In summary, as chair of the Arctic Council and Canada’s voice on the international circumpolar stage, we urge you to:
1. Prioritize the achievement of sustainable food security for circumpolar Inuit and other indigenous and non-indigenous groups with increased investment and focus on food acquired through traditional means such as hunting and fishing and initiatives to decrease the costs and increase the nutritional content of available market food.
2. Recognize the impact of policy decisions on the health of communities, and consider health as encompassing all aspects of the mental, physical and social wellbeing of Arctic communities and peoples.
3. Ensure meaningful engagement and involvement of youth representatives who speak for the younger generation and future generations that will bear the benefits and consequences of decisions made today.
We have chosen to circulate this letter to you openly as we feel that issues of food security, community health, and youth engagement are being sidelined by discussion about how best to open the Arctic to resource development when these issues are in fact deeply interconnected.
Climatic and environmental changes are bringing unprecedented changes in the circumpolar regions, and opening new frontiers to possible resource extraction.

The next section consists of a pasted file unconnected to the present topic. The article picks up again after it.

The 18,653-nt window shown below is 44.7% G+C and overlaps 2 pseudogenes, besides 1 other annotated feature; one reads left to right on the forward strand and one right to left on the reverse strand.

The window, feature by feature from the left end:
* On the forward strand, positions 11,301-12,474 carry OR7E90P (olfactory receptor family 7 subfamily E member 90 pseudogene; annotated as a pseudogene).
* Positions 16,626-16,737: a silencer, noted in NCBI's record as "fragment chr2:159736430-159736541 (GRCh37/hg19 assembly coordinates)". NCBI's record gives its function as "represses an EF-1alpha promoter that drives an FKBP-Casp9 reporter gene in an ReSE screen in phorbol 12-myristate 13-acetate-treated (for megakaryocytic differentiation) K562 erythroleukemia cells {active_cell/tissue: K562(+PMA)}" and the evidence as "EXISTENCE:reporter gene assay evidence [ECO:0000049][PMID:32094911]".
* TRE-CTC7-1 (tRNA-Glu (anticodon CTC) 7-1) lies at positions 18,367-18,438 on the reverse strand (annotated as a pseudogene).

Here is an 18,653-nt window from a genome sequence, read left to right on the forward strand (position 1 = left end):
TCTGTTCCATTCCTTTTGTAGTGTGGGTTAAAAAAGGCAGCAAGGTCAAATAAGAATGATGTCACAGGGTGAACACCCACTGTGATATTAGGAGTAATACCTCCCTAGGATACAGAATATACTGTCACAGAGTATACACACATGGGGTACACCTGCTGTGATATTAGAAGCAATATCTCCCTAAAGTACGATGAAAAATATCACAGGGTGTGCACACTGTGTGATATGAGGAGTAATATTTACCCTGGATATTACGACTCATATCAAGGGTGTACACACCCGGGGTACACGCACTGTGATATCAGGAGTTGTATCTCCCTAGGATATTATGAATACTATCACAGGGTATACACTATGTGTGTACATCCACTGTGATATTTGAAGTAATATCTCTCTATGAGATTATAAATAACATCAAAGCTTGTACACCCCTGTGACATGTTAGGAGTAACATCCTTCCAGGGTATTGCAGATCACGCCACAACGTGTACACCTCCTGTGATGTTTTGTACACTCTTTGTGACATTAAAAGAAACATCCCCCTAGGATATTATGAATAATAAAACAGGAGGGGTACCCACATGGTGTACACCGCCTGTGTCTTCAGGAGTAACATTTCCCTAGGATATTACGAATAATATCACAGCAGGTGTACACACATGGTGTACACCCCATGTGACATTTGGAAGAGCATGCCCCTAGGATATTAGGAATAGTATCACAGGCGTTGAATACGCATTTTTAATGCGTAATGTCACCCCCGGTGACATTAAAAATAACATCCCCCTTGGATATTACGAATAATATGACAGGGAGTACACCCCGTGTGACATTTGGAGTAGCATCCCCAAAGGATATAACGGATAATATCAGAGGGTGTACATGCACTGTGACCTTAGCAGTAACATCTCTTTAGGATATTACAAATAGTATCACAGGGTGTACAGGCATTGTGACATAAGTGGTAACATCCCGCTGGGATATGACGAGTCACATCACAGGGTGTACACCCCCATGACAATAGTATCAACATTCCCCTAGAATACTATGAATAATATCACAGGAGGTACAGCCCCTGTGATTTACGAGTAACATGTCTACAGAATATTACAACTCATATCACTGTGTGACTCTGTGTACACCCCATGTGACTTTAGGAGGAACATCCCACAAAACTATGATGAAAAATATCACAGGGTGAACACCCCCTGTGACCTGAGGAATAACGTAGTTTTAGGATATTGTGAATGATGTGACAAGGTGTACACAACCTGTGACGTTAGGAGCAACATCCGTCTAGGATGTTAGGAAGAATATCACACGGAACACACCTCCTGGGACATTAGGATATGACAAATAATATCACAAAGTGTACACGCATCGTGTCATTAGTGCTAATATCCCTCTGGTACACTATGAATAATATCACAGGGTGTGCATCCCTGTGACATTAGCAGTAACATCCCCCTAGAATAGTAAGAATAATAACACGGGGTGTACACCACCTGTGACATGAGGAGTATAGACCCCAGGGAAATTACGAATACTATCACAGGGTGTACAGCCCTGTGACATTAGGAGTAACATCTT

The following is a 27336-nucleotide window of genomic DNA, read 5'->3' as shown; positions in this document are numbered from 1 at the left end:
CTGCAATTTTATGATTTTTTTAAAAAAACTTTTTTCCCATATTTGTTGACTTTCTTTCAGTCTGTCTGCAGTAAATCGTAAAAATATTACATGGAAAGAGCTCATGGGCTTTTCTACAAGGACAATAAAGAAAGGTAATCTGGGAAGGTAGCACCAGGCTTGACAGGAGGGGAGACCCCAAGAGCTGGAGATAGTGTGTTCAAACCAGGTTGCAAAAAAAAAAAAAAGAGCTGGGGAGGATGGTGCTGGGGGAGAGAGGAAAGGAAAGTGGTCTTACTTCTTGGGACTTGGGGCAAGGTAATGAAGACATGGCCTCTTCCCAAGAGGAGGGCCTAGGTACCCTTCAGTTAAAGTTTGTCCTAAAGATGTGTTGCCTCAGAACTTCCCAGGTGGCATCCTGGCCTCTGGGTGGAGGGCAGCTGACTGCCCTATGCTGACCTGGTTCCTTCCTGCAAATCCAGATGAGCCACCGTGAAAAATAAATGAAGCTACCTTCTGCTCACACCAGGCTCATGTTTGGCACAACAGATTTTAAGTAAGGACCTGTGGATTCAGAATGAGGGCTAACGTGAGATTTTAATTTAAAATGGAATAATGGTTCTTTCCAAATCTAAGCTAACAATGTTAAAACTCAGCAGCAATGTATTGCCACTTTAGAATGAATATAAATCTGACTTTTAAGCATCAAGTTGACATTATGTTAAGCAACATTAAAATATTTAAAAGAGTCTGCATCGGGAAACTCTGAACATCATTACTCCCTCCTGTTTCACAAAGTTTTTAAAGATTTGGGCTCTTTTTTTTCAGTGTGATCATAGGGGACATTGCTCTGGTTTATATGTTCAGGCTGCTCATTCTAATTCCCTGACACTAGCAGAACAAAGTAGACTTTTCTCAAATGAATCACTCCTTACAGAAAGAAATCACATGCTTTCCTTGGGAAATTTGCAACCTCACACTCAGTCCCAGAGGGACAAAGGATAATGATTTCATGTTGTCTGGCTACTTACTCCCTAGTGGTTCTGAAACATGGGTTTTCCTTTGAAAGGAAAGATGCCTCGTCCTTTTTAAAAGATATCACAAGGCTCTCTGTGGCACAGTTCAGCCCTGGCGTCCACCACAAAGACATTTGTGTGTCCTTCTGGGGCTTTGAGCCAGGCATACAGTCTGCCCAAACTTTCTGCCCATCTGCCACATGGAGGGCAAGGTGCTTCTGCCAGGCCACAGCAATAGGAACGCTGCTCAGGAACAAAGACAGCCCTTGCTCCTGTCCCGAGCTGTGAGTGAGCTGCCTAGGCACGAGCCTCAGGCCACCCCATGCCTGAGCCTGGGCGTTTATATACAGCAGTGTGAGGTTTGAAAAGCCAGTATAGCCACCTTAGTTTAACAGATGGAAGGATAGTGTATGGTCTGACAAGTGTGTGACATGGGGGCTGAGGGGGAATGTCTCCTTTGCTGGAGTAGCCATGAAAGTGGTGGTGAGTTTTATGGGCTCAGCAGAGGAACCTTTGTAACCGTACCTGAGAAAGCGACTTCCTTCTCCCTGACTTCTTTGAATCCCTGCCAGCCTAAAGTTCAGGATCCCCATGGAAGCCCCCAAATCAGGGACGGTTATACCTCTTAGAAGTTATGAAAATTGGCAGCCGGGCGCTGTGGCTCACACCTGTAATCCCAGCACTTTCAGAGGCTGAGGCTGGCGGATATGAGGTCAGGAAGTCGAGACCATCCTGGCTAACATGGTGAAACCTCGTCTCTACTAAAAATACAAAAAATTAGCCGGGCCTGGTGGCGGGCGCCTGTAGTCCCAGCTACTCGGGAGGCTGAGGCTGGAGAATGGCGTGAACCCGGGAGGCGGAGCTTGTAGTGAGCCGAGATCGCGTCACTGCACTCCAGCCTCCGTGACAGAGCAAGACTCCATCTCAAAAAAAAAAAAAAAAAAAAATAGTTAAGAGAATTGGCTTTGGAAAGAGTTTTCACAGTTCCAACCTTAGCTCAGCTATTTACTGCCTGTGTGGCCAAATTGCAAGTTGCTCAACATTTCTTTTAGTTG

But, making resource development a priority ahead of the health and living conditions of Arctic Canadians is not only unsustainable, it is potentially damaging to the health and well-being of northern residents and consequently to the future of northern Canada as a whole.
We would be delighted to discuss these issues with you further or provide you with more information.
Dr. James Ford
Department of Geography, McGill University
Dr. George Wenzel
Department of Geography, McGill University
Climate Change Adaptation Research Group Members:
Dr. Ashlee Cunsolo Willox
Joanna Petrasek MacDonald
Knut Tjensvoll Kitching
Climate Change Adaptation Research Group Website: www.jamesford.ca